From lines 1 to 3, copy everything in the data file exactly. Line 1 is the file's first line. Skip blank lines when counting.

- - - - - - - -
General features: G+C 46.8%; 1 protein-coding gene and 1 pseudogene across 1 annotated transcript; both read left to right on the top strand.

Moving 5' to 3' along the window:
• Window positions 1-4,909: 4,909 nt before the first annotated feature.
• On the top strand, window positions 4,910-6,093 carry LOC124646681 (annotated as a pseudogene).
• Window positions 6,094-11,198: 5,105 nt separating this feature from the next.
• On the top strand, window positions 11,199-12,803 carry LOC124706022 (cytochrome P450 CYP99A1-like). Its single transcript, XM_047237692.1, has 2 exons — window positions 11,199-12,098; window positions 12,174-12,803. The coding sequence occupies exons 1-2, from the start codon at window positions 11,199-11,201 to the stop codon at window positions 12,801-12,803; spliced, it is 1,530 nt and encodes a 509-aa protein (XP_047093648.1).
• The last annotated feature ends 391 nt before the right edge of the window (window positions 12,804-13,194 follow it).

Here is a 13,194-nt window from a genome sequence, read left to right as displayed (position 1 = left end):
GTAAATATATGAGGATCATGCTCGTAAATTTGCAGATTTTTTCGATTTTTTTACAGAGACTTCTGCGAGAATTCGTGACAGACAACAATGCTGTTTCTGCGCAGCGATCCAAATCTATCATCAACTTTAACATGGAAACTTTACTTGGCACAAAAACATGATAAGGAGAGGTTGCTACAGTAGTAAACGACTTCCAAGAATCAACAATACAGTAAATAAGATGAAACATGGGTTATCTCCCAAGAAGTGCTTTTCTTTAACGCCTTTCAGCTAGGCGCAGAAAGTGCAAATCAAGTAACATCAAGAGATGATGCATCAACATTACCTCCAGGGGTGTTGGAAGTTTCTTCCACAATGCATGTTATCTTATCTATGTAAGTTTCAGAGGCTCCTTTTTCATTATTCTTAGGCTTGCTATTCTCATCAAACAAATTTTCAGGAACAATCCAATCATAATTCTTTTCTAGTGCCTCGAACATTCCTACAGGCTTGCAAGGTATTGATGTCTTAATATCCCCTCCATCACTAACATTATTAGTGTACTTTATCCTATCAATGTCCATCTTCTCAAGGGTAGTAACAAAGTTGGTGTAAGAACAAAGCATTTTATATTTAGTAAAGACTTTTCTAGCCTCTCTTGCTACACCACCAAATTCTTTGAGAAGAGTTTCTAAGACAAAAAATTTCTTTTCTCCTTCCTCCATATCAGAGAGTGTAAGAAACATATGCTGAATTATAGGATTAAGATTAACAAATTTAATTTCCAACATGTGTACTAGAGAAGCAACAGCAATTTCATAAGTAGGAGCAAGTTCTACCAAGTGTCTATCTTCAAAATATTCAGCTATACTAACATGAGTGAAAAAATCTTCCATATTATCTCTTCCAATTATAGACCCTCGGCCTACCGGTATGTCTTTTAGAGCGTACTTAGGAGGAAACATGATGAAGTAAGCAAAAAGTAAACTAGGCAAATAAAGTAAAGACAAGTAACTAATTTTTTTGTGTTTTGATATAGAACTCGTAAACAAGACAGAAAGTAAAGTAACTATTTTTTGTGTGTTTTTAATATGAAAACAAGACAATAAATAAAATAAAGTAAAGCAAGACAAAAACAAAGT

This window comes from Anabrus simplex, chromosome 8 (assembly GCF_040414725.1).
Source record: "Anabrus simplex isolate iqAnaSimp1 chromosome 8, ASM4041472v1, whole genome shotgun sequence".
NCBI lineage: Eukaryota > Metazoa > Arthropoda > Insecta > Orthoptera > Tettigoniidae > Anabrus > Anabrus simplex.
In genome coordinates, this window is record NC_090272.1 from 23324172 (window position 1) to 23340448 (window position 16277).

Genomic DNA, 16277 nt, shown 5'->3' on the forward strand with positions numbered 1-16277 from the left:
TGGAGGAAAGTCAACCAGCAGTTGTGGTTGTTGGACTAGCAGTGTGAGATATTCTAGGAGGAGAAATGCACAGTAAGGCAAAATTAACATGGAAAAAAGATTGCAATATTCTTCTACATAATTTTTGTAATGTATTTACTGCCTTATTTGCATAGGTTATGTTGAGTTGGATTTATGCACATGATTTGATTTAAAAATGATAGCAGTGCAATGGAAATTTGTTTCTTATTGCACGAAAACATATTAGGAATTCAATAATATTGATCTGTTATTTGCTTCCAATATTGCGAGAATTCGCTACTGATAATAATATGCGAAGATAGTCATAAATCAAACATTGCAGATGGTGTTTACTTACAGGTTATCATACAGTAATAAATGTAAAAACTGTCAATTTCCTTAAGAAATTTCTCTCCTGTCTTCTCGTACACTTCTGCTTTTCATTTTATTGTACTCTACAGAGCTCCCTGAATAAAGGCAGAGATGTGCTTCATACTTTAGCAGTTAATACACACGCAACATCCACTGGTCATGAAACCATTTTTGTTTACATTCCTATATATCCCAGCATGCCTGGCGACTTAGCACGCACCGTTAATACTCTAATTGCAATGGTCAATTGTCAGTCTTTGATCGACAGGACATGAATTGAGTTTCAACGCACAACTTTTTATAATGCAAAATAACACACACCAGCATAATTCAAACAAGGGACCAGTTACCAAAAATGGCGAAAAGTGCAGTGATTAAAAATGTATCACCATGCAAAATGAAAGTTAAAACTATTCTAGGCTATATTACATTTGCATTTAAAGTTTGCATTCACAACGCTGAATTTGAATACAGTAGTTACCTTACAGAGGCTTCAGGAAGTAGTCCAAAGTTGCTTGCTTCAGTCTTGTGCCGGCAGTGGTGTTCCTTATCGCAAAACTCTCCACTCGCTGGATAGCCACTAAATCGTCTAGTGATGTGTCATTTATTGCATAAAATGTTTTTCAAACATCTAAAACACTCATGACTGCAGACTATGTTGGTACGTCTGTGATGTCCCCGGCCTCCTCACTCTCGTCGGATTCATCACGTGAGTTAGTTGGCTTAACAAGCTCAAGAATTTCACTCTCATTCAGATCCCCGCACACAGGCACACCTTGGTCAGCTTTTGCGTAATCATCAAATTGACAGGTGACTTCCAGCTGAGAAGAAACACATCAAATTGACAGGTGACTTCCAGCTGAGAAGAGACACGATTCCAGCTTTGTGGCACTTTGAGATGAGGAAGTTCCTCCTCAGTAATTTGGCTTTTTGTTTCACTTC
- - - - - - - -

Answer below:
General features: G+C 46.8%; 1 protein-coding gene and 1 pseudogene across 1 annotated transcript; both read left to right on the top strand.

Moving 5' to 3' along the window:
• Window positions 1-4,909: 4,909 nt before the first annotated feature.